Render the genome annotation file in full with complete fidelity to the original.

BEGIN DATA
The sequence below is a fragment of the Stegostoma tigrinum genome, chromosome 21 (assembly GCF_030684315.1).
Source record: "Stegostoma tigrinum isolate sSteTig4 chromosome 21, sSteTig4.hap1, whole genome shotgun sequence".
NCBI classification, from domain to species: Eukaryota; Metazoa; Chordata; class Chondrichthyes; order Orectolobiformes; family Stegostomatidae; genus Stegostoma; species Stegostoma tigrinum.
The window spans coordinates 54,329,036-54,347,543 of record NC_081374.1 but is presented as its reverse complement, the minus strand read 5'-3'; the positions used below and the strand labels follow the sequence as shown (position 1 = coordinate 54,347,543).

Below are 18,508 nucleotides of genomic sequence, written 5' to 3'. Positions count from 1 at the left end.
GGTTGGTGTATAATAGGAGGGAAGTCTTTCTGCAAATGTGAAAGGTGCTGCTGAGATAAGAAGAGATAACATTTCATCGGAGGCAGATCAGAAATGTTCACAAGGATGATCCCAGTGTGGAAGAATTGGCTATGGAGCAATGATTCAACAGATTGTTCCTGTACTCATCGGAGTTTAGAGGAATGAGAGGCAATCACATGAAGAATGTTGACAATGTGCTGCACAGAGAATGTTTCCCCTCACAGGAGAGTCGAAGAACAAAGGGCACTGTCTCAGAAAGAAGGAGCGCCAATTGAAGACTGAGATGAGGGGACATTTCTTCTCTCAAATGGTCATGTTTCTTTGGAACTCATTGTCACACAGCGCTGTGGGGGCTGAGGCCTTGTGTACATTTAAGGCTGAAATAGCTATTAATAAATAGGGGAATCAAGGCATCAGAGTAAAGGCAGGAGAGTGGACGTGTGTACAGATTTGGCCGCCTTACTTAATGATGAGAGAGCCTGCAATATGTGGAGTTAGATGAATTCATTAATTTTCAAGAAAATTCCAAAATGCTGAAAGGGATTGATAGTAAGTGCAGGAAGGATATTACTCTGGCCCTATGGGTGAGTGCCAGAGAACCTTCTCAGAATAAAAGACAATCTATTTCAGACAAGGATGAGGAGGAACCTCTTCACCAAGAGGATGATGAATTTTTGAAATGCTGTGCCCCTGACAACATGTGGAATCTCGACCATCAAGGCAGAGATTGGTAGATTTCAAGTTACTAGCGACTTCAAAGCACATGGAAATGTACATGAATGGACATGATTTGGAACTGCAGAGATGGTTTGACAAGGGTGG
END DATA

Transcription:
The sequence below is a fragment of the Stegostoma tigrinum genome, chromosome 21 (assembly GCF_030684315.1).
Source record: "Stegostoma tigrinum isolate sSteTig4 chromosome 21, sSteTig4.hap1, whole genome shotgun sequence".
NCBI classification, from domain to species: Eukaryota; Metazoa; Chordata; class Chondrichthyes; order Orectolobiformes; family Stegostomatidae; genus Stegostoma; species Stegostoma tigrinum.
The window spans coordinates 54,329,036-54,347,543 of record NC_081374.1 but is presented as its reverse complement, the minus strand read 5'-3'; the positions used below and the strand labels follow the sequence as shown (position 1 = coordinate 54,347,543).

Below are 18,508 nucleotides of genomic sequence, written 5' to 3'. Positions count from 1 at the left end.
GGTTGGTGTATAATAGGAGGGAAGTCTTTCTGCAAATGTGAAAGGTGCTGCTGAGATAAGAAGAGATAACATTTCATCGGAGGCAGATCAGAAATGTTCACAAGGATGATCCCAGTGTGGAAGAATTGGCTATGGAGCAATGATTCAACAGATTGTTCCTGTACTCATCGGAGTTTAGAGGAATGAGAGGCAATCACATGAAGAATGTTGACAATGTGCTGCACAGAGAATGTTTCCCCTCACAGGAGAGTCGAAGAACAAAGGGCACTGTCTCAGAAAGAAGGAGCGCCAATTGAAGACTGAGATGAGGGGACATTTCTTCTCTCAAATGGTCATGTTTCTTTGGAACTCATTGTCACACAGCGCTGTGGGGGCTGAGGCCTTGTGTACATTTAAGGCTGAAATAGCTATTAATAAATAGGGGAATCAAGGCATCAGAGTAAAGGCAGGAGAGTGGACGTGTGTACAGATTTGGCCGCCTTACTTAATGATGAGAGAGCCTGCAATATGTGGAGTTAGATGAATTCATTAATTTTCAAGAAAATTCCAAAATGCTGAAAGGGATTGATAGTAAGTGCAGGAAGGATATTACTCTGGCCCTATGGGTGAGTGCCAGAGAACCTTCTCAGAATAAAAGACAATCTATTTCAGACAAGGATGAGGAGGAACCTCTTCACCAAGAGGATGATGAATTTTTGAAATGCTGTGCCCCTGACAACATGTGGAATCTCGACCATCAAGGCAGAGATTGGTAGATTTCAAGTTACTAGCGACTTCAAAGCACATGGAAATGTACATGAATGGACATGATTTGGAACTGCAGAGATGGTTTGACAAGGGTGG